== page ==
Bear sightings are so common in Sudbury, the police are now implementing a triage system to prioritize calls.
The new approach, which will take 911 callers through a series of questions to determine whether or not the situation is dangerous, is meant to direct resources to the most urgent calls. Greater Sudbury Police inspector John Somerset told CBC News that a trapped or injured bear, or one that’s acting aggressively, would be considered high risk. One rummaging through a composter, however, would be less so.
Although Somerset says it’s understandable that people call 911 when they see a bear wandering around town, it’s not always an emergency, and with the overwhelming number of sightings in the area, it can really tie up resources.
The Greater Sudbury Police received more than 1,700 calls about bear sightings last year, on top of the 2,400 reports the Ministry of Natural Resources and Forestry received to its Bear Wise reporting line. As of last week’s report, the region’s police have received 66 calls for nuisance bears this season, and it’s only just begun.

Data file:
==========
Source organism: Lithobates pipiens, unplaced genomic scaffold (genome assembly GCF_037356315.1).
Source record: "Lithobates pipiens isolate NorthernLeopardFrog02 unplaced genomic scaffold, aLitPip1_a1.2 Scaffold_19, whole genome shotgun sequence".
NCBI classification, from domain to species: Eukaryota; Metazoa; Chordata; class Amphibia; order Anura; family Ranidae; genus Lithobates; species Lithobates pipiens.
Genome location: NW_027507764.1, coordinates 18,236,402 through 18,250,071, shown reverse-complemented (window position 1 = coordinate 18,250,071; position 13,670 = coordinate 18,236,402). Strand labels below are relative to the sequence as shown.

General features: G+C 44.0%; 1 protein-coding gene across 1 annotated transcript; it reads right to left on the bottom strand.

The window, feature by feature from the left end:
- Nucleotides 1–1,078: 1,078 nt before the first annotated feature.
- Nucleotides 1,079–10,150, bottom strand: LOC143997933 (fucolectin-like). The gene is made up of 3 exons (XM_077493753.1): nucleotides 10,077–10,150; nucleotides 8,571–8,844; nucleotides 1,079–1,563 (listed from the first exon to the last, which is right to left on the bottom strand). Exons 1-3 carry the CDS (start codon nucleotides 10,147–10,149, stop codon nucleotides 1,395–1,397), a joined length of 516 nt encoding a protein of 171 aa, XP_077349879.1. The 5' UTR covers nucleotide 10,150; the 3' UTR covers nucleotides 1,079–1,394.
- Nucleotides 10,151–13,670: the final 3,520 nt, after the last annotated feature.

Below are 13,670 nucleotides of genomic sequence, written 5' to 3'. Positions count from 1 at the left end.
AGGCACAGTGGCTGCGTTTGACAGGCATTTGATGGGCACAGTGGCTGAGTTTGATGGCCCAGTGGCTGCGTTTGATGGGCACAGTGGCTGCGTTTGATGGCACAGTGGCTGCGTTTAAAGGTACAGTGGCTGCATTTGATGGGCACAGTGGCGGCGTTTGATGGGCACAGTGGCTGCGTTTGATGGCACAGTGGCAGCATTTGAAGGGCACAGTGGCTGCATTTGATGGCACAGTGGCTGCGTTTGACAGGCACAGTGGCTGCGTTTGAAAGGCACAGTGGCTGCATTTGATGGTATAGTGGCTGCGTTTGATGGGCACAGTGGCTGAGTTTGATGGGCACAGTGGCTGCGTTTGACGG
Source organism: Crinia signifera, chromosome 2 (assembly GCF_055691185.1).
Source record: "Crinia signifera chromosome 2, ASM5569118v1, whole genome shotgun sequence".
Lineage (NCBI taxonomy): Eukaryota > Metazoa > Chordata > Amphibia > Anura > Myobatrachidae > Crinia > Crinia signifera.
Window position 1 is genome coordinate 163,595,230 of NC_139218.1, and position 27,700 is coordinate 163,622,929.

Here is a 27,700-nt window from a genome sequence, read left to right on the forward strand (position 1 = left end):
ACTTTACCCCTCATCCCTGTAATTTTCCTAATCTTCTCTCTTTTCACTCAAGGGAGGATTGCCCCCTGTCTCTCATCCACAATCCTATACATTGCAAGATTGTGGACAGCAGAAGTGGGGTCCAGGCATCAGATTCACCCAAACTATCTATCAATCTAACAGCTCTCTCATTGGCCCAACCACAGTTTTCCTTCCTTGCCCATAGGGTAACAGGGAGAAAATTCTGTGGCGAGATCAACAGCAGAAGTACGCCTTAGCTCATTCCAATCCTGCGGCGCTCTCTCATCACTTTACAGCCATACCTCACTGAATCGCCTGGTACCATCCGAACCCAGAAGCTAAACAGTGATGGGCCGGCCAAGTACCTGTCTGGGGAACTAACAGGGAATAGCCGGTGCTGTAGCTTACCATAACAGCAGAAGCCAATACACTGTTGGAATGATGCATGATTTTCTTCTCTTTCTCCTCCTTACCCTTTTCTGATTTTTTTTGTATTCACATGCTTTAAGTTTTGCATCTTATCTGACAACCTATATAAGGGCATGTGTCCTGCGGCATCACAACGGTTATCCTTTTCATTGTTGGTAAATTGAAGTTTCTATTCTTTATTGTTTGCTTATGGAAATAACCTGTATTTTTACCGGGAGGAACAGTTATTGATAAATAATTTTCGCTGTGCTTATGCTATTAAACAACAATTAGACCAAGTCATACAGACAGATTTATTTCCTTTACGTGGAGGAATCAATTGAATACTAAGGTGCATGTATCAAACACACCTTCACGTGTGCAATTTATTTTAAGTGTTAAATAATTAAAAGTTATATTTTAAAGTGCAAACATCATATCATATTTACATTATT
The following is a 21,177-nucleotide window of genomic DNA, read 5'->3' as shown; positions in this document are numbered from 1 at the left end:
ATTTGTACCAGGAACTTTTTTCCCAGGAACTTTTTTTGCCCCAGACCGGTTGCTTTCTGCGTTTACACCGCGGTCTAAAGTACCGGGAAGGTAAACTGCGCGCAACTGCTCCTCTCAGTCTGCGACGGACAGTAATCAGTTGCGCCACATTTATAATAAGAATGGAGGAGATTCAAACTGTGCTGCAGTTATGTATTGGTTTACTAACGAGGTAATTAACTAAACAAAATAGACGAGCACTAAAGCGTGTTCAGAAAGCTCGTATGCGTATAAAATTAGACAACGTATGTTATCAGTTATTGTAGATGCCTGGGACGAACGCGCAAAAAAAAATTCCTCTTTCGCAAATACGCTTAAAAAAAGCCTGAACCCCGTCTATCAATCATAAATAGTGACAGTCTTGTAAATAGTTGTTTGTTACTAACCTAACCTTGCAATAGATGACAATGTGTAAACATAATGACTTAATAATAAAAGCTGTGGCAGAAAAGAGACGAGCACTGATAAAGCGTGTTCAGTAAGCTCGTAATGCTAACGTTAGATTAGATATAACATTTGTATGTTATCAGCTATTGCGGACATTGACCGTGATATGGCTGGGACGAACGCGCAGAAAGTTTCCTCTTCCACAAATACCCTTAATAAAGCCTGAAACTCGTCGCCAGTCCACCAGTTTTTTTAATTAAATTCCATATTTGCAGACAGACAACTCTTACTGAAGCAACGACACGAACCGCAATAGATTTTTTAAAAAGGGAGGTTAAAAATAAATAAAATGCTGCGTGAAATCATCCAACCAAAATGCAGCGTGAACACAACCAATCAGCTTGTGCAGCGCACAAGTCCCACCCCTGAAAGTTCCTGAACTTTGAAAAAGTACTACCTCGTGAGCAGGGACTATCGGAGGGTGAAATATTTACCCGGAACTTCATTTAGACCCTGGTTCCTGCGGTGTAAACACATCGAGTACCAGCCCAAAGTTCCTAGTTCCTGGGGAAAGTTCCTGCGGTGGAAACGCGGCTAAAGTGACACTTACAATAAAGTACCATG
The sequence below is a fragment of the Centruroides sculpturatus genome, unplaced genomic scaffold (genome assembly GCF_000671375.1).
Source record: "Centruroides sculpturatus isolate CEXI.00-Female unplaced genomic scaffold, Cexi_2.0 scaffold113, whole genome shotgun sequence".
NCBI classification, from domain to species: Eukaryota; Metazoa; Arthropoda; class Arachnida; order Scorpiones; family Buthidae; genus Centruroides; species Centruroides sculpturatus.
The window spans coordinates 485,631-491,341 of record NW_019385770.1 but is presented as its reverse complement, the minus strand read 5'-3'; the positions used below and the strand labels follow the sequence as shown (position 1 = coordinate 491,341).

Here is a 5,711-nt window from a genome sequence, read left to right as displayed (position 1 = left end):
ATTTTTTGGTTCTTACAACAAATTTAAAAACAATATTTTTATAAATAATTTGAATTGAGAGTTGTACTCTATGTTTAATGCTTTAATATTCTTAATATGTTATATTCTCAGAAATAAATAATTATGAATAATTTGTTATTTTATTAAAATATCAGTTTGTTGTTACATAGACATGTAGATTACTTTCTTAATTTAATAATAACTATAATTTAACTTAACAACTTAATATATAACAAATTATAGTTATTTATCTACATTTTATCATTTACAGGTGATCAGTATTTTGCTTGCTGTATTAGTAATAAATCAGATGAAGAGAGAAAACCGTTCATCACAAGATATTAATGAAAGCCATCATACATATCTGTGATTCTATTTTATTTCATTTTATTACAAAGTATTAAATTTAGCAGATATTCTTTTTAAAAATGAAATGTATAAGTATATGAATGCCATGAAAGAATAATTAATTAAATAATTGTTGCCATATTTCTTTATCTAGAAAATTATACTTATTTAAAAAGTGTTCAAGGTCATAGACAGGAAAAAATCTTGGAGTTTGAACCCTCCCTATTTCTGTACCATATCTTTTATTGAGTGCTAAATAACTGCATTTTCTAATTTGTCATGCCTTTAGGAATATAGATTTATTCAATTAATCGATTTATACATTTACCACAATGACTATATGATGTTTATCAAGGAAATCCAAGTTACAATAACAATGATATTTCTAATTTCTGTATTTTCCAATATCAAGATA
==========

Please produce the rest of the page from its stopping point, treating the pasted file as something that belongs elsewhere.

Although people do still use the ministry’s hotline, Somerset thinks that some feel safer calling the police, and says that’s understandable. Especially when they’re what he deems “critical” situations, which includes a bear entering a school yard, trying to enter a house, attacking a pet, or stalking a person.
The triage system will allow the dispatcher to determine the severity of the situation. But the real key to keeping complaints to a minimum, Somerset says, is stopping them at the source.
Food, compost, and garbage are the main reason so many bears are drawn into town, which is why the city implemented a bylaw earlier this spring, requiring residents to keep their garbage locked away until the morning of pick up.
“People need to see what’s attracting bears to their areas…and manage the attractants.”
Featured photo credit: Christopher MacDonald